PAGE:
Sputnik: Right. Do you think that this could be an opportunity for him to actually reposition himself in you know with the reshuffling of the cabinet, actually position himself in a stronger way with the appointment of new ministers to take the places?

    Paul Smith: Well, it's difficult to say. I mean some people have used the idea of the reset button; that this will be the kind of the second phase of Macron. I think he would have preferred it to happen a few months down the line, say after the European elections, but his hand has been forced.

    I think what is a problem for Macron has been not just the balancing like I've mentioned just now, but who are the strong, the well-known people, the well-known figures that he can appoint and of course the answer is there aren't any because his party is, you know, is so new. So, there is quite a lot of negotiating to go on. Essentially Macronism is a coalition.

    So keeping all of the elements happy will be tricky in the end, from the high politics end. But he will then hope and Edouard Philippe will then hope that they put the right people in place to carry forward interior policy. So that's obviously police and security, but also to pursue immigration policy and then you know the reshuffle might mean that other people either are shuffled out or that others are moved around. So, it may look like a very different cabinet but as we know at this time there have been leaks, there have been names mentioned but nothing is really getting out about who the potential people would be in the key ministries.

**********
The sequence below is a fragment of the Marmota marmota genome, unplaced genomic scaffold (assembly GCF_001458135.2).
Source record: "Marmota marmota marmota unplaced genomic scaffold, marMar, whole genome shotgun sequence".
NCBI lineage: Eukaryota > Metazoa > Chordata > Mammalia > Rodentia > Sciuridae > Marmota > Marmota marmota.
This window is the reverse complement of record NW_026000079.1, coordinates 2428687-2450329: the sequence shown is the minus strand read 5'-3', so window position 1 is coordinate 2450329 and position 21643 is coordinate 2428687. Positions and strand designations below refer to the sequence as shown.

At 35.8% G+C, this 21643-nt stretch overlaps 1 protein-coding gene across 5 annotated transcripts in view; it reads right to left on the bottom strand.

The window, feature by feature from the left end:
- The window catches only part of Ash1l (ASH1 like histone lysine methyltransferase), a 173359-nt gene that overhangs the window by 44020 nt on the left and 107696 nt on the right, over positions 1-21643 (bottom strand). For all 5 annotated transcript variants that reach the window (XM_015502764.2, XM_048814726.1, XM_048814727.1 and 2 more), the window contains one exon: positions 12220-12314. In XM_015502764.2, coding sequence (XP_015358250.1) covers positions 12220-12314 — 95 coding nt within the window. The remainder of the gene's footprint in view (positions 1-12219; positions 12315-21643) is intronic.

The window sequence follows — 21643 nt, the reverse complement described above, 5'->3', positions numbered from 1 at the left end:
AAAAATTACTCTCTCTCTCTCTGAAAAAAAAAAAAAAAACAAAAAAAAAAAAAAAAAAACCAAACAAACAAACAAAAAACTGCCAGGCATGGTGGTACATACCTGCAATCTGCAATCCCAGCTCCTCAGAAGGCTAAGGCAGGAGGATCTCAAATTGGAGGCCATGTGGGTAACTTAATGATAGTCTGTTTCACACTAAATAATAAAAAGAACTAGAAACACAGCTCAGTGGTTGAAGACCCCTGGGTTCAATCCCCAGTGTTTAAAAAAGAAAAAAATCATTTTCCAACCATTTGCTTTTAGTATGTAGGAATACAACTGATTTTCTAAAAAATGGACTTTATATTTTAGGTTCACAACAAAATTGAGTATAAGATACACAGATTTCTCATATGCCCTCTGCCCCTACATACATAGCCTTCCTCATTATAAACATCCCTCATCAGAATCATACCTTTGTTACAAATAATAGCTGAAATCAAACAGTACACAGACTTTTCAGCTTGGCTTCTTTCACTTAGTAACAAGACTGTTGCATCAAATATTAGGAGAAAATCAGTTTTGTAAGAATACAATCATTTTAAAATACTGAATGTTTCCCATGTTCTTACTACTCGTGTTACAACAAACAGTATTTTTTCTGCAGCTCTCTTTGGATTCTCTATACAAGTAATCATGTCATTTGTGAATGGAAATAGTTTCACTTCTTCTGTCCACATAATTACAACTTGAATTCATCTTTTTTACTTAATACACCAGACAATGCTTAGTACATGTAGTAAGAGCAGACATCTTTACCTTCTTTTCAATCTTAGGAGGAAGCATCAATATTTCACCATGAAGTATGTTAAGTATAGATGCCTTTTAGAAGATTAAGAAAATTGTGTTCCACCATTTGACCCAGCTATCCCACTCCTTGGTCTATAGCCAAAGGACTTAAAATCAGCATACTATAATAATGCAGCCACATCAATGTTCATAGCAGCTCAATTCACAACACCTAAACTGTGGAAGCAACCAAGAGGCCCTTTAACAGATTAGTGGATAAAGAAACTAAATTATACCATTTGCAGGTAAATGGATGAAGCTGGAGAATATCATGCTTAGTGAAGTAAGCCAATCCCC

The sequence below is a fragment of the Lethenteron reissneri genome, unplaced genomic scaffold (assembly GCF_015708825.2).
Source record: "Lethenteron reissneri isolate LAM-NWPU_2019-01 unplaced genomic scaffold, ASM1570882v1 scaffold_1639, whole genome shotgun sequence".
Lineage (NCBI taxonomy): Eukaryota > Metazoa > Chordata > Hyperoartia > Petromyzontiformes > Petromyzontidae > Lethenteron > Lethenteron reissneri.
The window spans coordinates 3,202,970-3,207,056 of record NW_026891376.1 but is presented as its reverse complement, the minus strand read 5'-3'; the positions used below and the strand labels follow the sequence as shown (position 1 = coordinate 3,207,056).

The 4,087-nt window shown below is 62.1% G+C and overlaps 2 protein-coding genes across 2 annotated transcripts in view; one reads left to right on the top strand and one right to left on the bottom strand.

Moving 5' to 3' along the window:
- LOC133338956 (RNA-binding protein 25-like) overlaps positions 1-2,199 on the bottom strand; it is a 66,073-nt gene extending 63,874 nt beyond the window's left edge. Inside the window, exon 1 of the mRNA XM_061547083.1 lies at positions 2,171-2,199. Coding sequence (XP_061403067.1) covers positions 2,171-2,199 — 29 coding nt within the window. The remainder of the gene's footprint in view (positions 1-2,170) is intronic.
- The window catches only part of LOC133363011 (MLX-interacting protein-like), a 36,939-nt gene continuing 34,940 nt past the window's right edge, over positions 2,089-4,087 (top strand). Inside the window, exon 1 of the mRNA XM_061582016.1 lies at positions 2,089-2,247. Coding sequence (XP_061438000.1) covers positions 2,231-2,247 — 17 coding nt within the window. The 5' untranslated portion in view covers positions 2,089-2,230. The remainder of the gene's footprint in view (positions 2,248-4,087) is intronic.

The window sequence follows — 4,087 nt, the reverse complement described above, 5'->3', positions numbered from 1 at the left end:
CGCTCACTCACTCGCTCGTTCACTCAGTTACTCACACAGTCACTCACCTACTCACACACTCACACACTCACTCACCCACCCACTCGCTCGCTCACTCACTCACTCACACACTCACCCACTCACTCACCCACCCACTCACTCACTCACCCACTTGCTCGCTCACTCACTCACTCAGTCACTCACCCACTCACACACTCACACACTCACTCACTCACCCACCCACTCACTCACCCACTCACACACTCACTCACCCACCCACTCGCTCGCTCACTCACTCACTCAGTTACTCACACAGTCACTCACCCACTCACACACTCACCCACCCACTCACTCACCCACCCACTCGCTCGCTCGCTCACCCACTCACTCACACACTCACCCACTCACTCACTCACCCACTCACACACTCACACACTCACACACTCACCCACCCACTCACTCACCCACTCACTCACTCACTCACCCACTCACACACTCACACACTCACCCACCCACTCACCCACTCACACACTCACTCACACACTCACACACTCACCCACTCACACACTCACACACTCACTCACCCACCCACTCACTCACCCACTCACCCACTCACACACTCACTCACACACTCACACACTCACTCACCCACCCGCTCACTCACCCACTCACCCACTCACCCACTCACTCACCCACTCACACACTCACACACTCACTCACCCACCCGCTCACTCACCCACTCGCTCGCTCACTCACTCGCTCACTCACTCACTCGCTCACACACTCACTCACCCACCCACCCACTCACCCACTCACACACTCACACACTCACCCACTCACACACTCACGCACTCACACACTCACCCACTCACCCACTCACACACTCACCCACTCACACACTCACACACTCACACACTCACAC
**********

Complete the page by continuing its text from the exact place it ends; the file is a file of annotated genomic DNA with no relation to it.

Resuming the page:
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    Sputnik: Right. Actually, left-lawmaker Alexis Corbière told BFM TV that many are asking themselves, you know, about what they should do as far as appointments because they don't want to be finished politically by becoming a minister in the government that risks descending into crisis in less than a year. Would you agree with that statement?

    Paul Smith: Well, you know, Alexis Corbière has his point of view. I mean, I think that he has a very political point. That's exactly what you would expect from him. That you know ministers are going to take risks, but you always take a risk if you join a government. You have to be prepared to make decisions that aren't particularly popular. What Macron and Philippe and the other members of the Cabinet will want to do is to make the right choices, but one is that's carrying through a program.

    Views and opinions expressed in the article are those of Paul Smith and do not necessarily reflect those of Sputnik

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    resignation, Alexandre Benalla, Christophe Castaner, Edouard Philippe, Gerard Collomb, Emmanuel Macron, France